Western cattle ranchers may be hit harder by the drought in the nation's heartland than farmers in the Corn Belt.
WASHINGTON -- Western cattle ranchers may be hit harder by the drought in the nation's heartland than farmers in the Corn Belt.
Most corn farmers have subsidized crop insurance, a program so generous that farmers who lose their entire crop could wind up making more money than if there were no drought at all.
Cattle ranchers across the country, however, are seeing the price of corn, hay and other feed skyrocket as a result of diminished yield, forcing many of them to slaughter their animals now rather than later. Corn has gone from about $5.50 to $8 a bushel, and hay and other grains are following.
The drought "has a tremendous ripple effect," said Jim Warren, owner of 101 Livestock Market, a cattle auction in Aromas, Calif. In the last three weeks, the price of young steers waiting to be corn-fattened has plunged from $1.40 to $1.10 a pound, Warren said, mirroring the rising cost of feeding them.
"The cattle market is really dropping," said Kevin Maloney, owner of Fallon Hills Ranch in Tomales, Calif. "We're grass fed, so grain prices aren't affecting us, but we're already at historically high hay prices, and the drought is so bad that it's tightening the supply of hay."
Forty percent of U.S. counties have been declared disaster areas as the worst drought in a half-century blankets the Midwest. With ranchers and grain farmers sprinkled liberally throughout GOP-leaning regions, some of which, like Iowa and Colorado, are critical to the fall elections, the drought has wreaked havoc for House Speaker John Boehner, R-Ohio.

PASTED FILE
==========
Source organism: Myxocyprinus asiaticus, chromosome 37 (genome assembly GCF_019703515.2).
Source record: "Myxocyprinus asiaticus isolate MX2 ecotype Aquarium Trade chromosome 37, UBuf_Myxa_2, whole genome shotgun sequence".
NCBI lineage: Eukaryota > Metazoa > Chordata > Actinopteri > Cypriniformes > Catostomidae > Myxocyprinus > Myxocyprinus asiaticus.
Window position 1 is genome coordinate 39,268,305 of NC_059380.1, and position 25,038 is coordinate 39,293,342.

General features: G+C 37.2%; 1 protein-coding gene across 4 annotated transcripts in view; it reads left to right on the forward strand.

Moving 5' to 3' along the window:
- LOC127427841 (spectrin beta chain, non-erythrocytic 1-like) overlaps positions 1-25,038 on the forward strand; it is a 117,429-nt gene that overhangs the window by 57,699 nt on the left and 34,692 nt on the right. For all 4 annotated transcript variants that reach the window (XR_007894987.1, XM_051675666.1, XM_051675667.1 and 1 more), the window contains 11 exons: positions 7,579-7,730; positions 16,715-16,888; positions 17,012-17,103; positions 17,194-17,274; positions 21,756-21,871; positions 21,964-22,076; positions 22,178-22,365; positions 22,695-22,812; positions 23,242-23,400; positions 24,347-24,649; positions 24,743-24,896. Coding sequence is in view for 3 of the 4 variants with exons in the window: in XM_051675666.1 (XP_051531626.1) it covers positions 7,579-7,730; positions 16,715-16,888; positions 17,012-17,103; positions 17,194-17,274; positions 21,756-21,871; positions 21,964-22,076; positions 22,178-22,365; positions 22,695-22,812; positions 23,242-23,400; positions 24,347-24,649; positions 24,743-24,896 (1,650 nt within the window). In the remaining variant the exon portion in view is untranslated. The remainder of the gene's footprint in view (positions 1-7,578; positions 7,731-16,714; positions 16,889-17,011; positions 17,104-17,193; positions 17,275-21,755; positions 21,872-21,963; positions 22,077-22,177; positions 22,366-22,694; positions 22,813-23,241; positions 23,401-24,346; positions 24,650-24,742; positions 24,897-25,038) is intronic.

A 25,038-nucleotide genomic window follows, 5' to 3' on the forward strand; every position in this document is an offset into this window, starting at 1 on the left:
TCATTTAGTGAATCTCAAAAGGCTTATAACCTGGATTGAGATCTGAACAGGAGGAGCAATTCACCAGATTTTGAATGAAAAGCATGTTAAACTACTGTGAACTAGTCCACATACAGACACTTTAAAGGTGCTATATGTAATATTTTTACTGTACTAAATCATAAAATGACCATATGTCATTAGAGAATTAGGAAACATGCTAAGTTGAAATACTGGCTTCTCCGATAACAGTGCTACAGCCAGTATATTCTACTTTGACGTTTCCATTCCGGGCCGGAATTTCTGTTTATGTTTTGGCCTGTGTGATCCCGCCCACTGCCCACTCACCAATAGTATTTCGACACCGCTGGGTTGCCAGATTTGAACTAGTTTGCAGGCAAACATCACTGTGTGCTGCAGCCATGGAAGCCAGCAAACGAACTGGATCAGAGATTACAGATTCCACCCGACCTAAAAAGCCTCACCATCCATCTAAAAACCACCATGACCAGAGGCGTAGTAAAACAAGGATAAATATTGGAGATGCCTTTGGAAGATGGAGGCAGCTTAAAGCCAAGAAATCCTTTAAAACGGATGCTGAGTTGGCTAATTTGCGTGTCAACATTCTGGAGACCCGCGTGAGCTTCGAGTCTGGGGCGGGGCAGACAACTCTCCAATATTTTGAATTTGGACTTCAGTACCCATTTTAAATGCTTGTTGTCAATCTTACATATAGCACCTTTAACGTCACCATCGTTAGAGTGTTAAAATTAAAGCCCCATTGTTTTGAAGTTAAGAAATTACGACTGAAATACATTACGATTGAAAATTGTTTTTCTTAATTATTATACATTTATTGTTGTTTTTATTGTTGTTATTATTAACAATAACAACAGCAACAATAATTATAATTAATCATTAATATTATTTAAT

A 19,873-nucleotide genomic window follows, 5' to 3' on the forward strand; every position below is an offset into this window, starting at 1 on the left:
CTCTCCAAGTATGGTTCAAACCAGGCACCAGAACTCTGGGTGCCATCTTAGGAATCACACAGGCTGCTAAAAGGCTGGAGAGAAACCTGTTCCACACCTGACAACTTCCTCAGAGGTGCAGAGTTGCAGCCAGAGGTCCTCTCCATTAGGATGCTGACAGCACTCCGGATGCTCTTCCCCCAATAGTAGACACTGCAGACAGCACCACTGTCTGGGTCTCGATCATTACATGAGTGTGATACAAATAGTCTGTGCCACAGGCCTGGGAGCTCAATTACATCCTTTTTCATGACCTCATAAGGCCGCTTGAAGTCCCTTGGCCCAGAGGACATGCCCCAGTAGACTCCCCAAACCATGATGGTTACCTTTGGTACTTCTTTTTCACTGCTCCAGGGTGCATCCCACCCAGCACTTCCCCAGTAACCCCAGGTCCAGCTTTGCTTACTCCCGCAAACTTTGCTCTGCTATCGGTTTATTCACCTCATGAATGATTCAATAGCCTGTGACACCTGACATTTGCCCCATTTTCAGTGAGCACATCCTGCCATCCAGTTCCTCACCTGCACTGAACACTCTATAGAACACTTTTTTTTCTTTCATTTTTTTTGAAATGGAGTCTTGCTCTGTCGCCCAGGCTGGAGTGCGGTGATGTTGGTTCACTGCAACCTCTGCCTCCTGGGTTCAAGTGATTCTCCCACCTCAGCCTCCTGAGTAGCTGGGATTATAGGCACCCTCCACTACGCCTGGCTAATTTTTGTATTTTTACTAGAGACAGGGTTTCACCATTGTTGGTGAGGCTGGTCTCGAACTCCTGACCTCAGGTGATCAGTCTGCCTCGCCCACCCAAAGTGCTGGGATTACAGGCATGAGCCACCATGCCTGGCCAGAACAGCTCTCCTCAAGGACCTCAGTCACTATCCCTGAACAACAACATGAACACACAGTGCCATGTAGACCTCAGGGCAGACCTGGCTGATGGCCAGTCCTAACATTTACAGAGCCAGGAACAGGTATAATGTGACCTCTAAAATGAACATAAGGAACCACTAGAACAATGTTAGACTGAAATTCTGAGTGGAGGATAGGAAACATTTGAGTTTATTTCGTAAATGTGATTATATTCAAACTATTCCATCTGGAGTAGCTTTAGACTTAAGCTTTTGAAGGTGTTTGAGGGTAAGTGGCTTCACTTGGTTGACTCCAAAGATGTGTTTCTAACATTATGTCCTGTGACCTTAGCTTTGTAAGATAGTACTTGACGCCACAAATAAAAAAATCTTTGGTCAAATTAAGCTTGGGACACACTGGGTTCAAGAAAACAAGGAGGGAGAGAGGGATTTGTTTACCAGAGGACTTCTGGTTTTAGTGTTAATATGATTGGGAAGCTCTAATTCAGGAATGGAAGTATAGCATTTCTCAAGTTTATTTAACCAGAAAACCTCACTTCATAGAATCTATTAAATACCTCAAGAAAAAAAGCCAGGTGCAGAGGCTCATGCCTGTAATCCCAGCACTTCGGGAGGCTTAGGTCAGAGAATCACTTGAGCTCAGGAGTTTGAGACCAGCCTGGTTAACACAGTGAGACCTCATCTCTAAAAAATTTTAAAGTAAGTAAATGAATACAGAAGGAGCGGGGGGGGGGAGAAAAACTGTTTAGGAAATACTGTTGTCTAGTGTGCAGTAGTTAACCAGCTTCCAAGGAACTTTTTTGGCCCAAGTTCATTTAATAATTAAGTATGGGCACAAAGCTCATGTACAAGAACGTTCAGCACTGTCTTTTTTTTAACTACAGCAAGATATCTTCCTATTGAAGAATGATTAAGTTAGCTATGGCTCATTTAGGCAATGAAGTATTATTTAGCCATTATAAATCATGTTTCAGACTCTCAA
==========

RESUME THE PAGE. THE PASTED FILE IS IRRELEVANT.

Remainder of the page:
Boehner lacks the votes in his own party to pass a farm bill that would address the drought, even as Congress prepares to recess for the summer. Conservatives don't like the farm bill's nearly $1 trillion 10-year price tag, most of it for food stamps. Democrats don't like its cuts to food stamps.
Boehner might allow a vote this week on a disaster aid package for livestock only. That could become a vehicle for the five-year farm bill that the House Agriculture Committee and the full Senate have passed.
Even before the drought, cattle numbers were dwindling after years of droughts and herd liquidations, Warren said. "Nationally, we have 31 million cows and we should have 38.5 million," he said.
Corn farmers, while seeing their fields shrivel and die, have access to taxpayer-subsidized insurance that protects their revenue. On average, taxpayers subsidize about two-thirds of the premiums of all crop insurance. Cattle ranchers do not have insurance and never participated in traditional subsidies.
Midwest corn farmers widely insure their revenue per acre at the harvest price. As the drought drives up corn prices, it drives up the insurance payout.
"The amount of dollars per acre that the taxpayer is guaranteeing the producer goes up if crop prices go up, which is exactly what's happening in this drought," said Craig Cox, director of the Iowa office of the Environmental Working Group, which opposes commodity subsidies.
Farmers who insured their corn last spring for $5.68 a bushel may wind up collecting insurance at $8 a bushel, Cox said. That means farmers who lose their entire crops could earn more from insurance than if they had sold a full crop at normal prices.
But David Friedberg, chief executive of Climate Corp. in San Francisco, which uses weather modeling to sell unsubsidized crop insurance to cover deductibles and other losses not covered by federal programs, said he thinks that is unlikely.
"I don't see very many people actually making money from the drought, given how bad yields are," Friedberg said. "Most farmers are suffering."
Reach Carolyn Lochhead at clochhead(at)sfchronicle.com. For more stories visit scrippsnews.com